The pen is mightier than the sword…

Yesterday I received a comment on my blog encouraging me to rethink my idea that no one is listening to the voices of the many frustrated and demoralized education workers in Ontario (or anywhere else in this country). The gentlemen said something I believe in strongly – we all need to talk. We all need to tell our stories, we all need to explain to the public and the government both through and without the media. We need people to understand who we are and what we do and how, in fact, we actually are not fighting for selfish and individualistic ideals. We are fighting for the greater good, the good of education.

So, I encourage you to take up a pen, or get your fingers busily typing, or make calls. Talk to people on playgrounds and standing in line at the bank. Open up the dialogue. Defend your work even against arguments you’ve heard a hundred times. Explain the value of what you do.

And maybe, most importantly, talk about your students and how your work matters. My dad used to say to talk about my life’s work as if he were the one doing the talking – by that he meant, brag a little. You will find you are bragging about your student, but you are explaining your valuable part in the story. Our students are our focus and we help them to learn, grow and succeed in whatever way that is uniquely their way.

The state of education in Ontario is at a critical point – or more aptly a precipice: something needs to be done to prevent the tumbling down of the system. The government needs to pull back on the rhetoric and step up to the bargaining table and listen to what the people who spend their days educating and supporting students have to say. We need to support ALL students to be successful. Stop taking back money from a system that needs every penny to ensure that the youth of Ontario are ready for the future of Ontario.

Stop telling people it’s all about our salaries – it is about so much more – it is about our working conditions which are student’s learning conditions.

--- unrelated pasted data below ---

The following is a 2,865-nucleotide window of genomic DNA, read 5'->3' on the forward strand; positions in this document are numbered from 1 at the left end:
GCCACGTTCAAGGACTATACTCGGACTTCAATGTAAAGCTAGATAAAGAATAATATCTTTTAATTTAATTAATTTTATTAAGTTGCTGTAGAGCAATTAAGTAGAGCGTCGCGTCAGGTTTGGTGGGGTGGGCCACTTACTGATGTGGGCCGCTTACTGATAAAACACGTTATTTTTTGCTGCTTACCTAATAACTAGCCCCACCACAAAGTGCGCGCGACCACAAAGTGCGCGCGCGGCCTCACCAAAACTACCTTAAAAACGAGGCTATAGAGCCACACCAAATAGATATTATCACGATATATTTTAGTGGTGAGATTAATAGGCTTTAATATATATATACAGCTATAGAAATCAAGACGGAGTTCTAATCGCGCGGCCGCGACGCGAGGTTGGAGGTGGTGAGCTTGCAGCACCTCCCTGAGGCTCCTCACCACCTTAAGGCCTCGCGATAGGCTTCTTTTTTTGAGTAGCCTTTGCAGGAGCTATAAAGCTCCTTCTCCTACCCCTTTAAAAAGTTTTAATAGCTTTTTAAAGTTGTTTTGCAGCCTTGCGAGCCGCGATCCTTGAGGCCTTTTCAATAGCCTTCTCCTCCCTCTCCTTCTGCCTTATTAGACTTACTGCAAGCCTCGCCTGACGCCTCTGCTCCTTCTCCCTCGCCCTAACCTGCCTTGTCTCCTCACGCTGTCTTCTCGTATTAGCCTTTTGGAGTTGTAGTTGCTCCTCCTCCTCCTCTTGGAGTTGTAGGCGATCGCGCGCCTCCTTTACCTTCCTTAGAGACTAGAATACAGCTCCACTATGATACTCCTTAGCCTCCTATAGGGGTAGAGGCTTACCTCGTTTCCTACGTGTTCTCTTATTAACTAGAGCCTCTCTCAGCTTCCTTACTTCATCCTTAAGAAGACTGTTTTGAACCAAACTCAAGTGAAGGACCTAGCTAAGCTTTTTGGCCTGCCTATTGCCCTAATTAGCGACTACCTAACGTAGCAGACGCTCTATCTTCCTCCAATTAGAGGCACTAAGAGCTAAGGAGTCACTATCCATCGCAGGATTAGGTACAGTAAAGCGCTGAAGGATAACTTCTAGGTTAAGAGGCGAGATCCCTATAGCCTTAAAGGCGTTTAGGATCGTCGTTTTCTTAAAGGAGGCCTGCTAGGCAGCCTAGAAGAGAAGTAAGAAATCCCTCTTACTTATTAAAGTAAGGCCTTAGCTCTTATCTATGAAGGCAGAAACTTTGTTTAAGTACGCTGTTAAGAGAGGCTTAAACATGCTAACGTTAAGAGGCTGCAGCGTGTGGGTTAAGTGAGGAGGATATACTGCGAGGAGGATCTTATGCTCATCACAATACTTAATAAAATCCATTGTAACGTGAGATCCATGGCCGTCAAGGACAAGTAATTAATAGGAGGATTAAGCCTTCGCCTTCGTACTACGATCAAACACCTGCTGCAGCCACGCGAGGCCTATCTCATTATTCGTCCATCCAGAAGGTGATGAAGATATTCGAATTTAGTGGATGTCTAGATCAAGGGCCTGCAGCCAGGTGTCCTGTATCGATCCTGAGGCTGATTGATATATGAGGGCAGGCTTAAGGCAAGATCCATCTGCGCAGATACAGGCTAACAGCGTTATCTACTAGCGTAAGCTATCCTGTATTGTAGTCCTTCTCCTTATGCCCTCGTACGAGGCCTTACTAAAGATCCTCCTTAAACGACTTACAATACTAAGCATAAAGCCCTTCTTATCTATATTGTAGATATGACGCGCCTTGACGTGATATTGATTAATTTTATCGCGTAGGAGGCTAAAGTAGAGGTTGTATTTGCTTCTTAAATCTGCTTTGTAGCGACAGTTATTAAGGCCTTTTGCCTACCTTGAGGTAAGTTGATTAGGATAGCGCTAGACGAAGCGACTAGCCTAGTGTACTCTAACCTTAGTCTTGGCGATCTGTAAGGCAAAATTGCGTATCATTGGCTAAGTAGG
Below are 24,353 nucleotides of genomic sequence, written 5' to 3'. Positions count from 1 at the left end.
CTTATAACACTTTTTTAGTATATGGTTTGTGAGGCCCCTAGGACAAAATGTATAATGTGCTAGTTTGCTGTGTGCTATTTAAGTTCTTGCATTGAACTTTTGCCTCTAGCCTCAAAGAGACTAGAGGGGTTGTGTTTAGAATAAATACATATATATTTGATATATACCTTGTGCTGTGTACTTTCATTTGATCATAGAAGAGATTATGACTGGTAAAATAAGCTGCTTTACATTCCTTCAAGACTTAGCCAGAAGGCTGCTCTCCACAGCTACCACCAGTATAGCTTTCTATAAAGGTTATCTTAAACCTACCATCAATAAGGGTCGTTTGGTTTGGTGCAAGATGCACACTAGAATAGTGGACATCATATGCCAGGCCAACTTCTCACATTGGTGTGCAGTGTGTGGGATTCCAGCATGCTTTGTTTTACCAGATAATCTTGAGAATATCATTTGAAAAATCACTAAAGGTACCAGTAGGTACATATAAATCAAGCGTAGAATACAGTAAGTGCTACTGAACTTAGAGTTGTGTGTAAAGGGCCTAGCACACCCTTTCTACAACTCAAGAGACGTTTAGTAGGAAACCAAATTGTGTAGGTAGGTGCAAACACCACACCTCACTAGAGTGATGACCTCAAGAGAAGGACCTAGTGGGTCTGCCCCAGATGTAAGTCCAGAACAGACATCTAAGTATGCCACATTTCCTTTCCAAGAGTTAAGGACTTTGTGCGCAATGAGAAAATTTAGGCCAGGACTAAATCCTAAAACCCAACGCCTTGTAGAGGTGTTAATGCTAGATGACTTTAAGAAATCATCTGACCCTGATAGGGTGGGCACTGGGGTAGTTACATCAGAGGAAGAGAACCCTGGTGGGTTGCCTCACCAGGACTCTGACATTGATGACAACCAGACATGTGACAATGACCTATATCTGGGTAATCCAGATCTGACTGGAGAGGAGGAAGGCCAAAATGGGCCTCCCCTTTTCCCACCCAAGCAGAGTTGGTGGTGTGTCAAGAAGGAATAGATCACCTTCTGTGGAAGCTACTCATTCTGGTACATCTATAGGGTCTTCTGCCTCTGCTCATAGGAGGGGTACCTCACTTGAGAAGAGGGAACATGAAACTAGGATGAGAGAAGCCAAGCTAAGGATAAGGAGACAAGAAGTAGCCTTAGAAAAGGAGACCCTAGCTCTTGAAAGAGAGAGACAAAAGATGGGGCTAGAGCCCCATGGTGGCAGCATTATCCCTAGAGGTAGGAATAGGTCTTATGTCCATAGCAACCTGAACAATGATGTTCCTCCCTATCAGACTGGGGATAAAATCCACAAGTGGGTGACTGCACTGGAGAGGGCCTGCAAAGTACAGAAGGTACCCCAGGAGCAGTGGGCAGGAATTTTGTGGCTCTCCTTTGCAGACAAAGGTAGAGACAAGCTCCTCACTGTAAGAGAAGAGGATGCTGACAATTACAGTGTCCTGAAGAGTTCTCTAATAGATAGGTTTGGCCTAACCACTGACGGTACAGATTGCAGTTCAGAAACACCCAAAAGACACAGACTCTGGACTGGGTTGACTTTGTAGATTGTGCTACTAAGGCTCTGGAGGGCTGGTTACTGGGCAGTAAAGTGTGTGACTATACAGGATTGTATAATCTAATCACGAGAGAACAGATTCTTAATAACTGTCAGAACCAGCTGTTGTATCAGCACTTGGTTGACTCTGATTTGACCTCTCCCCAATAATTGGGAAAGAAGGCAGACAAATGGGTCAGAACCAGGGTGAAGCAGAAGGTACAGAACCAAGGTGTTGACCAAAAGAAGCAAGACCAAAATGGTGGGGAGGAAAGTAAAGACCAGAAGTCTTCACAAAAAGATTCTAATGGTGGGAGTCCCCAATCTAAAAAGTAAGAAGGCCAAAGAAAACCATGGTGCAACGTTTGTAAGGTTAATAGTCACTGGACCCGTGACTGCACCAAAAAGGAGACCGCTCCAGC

But, let’s get real: we do need to talk about salaries. As I’ve stated before, I am at the top of my pay grade and I can go no further. The top of the pay grade for teaching assistants and early childhood educators in Peel Region means you take home under $30000 a year. Therefore, I do think it is appropriate for my union to sit at the bargaining table and talk about salaries. Other unions should also be free to discuss salaries as that is part of the bargaining process for all employees, unionized or otherwise. No one in education in Ontario has had a raise this past year, as we are all without contracts (and we could talk about how much the government has saved there…..). Therefore, it should not be made out that it is an unfair aspect to talk about salaries.

Because let’s face it folks, other people who are paid from the government coffers are getting paid enormous sums of money. Education workers in Ontario are not asking for anywhere near CEO salaries; but the constant clawing back of benefits and little to no cost of living raises leave education workers paying more and more out-of-pocket for the right to work.

I encourage any and all education workers to take up your pens, send out emails to newspapers and broadcasters, politicians and friends. Talk about your work. Spread the word – we are here and we need to be heard.